What’s All This Insight Stuff?

Rewind five years and most people in our sector wouldn’t have heard the term ‘insight’; now you don’t seem to be able to have a conversation without terms like ‘insight driven’, ‘insight led approaches’, or ‘evidence based practice’.

This is the first of a series of blogs about insight. It’s insight about insight, if you like. Through this series, the aim is to drive a little more clarity into what we mean by insight, what London Sport is doing in this area and why we think a greater focus on insight is a good thing. We also want to demystify the world of insight and make clear that everyone should, and can, ‘do insight’ to improve their impact.

This first blog focuses on what we mean by insight, where this increased focus on insight has come from and who should play a role in the insight process.

Insight: ‘The capacity to gain an accurate and deep understanding of someone or something’ (Oxford English Dictionary).

This dictionary definition is a useful starting point. In the context of London Sport’s work, for us, it’s fairly simple. It’s about creating new and useful understanding and using it to make the best possible decisions to improve our impact. ‘Insight led approaches’ or being ‘insight driven’ is about having the systems and processes in place to gather, store, and analyse information so that new understanding is generated and fed into organisational planning and decision making processes in an ongoing and timely fashion.

Insight is not new!

Despite it appearing in the sport development lexicon in the last few years, insight is nothing new. It’s bordering on the ridiculous to suggest that up until a few years ago we didn’t aspire to use the best available information to make decisions; we just didn’t it call it insight.

What has changed however, is a push to make our use of insight more systematic and improve the quality of the information at our disposal to make better decisions. Arguably there have been three main drivers for this.

Firstly, there’s a natural consequence of our sector, by and large, failing to make a significant progress on activity levels and reduce inequalities. It has forced us to look at the reasons for this and to take a more customer centric approach; to think in terms of participant needs and preferences (demand) and the extent to which opportunities (supply) cater for the needs of populations.

The second main driver is linked to the first. While we (the sector) have tried many initiatives to increase physical activity and sport levels, the extent to which we have extracted learning from the initiatives and understood their impact has been limited. It’s fair to say we are playing catch-up with other sectors in this regard. Too often interventions have been based on the ISLAGIATT principle*. Quite rightly, in these more challenging financial times, there is now greater need to demonstrate a return on investment. This, coupled with a galvanised sense of finding out what works and what is impactful, is leading to improved monitoring and evaluation approaches.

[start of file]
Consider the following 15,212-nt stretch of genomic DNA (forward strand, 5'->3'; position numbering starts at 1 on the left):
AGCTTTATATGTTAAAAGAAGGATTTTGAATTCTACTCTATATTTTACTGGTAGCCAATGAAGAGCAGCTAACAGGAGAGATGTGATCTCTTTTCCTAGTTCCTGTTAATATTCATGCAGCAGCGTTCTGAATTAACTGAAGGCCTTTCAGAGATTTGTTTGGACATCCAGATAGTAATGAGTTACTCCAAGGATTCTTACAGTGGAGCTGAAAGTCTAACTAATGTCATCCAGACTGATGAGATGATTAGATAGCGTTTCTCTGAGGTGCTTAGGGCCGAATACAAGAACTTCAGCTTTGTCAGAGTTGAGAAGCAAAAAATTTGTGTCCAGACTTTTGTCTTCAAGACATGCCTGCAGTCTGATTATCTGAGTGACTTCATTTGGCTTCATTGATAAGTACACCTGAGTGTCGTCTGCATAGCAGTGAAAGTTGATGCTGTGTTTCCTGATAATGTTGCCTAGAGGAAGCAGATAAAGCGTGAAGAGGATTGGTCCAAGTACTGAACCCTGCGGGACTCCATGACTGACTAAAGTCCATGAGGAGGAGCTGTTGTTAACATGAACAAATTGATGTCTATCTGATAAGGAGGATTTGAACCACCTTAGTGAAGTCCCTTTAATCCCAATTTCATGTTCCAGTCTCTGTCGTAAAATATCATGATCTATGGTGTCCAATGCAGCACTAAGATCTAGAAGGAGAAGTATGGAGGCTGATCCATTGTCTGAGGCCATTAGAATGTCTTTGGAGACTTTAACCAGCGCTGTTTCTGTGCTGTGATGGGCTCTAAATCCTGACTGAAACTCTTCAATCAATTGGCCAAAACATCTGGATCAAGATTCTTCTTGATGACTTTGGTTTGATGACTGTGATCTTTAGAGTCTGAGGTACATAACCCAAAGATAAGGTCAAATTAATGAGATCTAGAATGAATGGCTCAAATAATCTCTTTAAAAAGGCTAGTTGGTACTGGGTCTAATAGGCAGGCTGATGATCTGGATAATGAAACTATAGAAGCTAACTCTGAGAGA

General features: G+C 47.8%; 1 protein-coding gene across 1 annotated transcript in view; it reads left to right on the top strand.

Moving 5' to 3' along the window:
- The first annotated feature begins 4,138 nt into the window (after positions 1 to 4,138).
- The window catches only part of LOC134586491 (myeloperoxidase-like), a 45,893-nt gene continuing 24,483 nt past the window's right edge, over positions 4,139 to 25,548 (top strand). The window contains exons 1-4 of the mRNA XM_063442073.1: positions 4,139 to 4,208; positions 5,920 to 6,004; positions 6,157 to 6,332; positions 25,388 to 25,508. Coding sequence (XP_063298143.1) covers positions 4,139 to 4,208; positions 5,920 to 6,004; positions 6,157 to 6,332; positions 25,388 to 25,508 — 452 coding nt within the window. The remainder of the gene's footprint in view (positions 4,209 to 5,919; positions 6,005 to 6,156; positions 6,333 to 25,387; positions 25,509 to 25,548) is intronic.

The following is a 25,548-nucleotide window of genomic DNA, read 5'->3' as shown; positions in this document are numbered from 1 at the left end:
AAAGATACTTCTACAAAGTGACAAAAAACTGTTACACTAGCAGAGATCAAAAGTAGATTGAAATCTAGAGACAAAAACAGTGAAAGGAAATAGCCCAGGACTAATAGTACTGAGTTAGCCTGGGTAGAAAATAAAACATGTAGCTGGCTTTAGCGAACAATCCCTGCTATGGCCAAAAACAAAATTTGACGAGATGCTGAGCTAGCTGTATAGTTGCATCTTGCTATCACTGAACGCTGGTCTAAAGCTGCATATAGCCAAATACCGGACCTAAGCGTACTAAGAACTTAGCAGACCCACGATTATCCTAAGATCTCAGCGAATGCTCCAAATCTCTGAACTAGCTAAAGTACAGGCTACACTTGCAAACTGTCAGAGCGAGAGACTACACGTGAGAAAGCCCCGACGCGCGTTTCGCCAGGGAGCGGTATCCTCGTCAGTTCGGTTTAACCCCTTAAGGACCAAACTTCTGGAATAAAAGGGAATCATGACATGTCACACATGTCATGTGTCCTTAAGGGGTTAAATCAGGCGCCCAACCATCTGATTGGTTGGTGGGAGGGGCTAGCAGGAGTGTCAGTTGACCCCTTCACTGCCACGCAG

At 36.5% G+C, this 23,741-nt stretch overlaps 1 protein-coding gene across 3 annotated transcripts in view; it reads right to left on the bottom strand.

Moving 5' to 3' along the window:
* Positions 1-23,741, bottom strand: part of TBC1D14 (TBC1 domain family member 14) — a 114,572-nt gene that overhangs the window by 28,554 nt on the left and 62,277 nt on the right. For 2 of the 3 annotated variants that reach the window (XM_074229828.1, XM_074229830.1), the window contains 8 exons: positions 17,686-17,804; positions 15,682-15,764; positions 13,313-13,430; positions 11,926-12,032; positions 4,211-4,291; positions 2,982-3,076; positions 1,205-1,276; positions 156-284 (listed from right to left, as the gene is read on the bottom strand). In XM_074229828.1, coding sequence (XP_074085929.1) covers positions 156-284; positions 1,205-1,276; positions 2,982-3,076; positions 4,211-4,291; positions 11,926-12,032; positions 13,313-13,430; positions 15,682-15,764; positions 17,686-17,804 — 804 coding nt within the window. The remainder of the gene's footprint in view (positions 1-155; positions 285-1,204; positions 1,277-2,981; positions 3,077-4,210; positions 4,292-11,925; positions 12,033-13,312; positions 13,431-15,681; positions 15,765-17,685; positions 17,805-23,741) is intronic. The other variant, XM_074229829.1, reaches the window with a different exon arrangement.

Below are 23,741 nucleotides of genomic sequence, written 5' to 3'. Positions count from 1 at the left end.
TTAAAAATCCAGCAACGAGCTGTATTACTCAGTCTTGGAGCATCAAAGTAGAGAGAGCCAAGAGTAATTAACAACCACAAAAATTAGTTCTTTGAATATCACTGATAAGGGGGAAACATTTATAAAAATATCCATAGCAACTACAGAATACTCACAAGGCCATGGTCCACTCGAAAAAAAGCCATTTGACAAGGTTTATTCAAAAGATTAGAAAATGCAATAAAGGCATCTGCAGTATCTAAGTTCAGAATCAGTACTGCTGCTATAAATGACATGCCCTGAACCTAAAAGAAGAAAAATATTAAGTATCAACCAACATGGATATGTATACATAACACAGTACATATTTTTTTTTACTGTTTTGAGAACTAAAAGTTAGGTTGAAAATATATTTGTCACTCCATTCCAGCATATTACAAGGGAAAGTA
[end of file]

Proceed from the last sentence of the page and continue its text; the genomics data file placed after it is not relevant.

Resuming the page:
The third is associated with digital technology developments and the associated improved capability to collect, store and analyse large data sets. While we may be still relatively ‘data poor’ compared to other industries, we are increasingly able to access greater volumes and better quality data to make more informed decisions. The Active People interactive tool (soon to be replaced by the Active Lives digital platform) is an obvious example where we now have the capability to quickly analyse large data-sets.

Insight is not scary – we all do insight!

Insight is not the exclusive realm of insight or research specialists. Everybody can and has a role to play in ‘doing insight’ – whether as a collector of information or using insight to make decisions and act.  A club volunteer asking participants what they enjoyed about a session or when the best time to hold a session is useful insight…so long as it is then used to inform how and when to deliver the sessions.

At London Sport we are on a mission to improve and have high quality insight processes. Equally though, we are here to support our partners to amplify their impact through using insight.  I’ll end this blog with a two-fold plea:

  • Let’s keep the insight discussion simple and use plain English. If it is to be applied, insight needs to be accessible and digestible to those that need it.
  • Only collect the information and data we need and make sure our analysis leads to new understanding that can be applied to improve what we do.

Watch out for the next blog which will take a closer look at what working in an insight led organisation looks and feels like.

*ISLAGIATT principle: the principle of ‘It Seemed Like A Good Idea At The Time’. As discussed, slightly tongue-in-cheek by Dr Lou Atkins from the UCL Centre for Behaviour Change at a British Heart Foundation conference I once attended.


About the Author:

Tim Copley is the head of London Sport’s insight function. Tim worked at Sport England when the Active People Survey was launched and has made use of the data in his career for the whole 10 years! Tim has worked on a range of sport related insight projects; a key driver of his is supporting other organisations to make better use of insight to enhance their impact.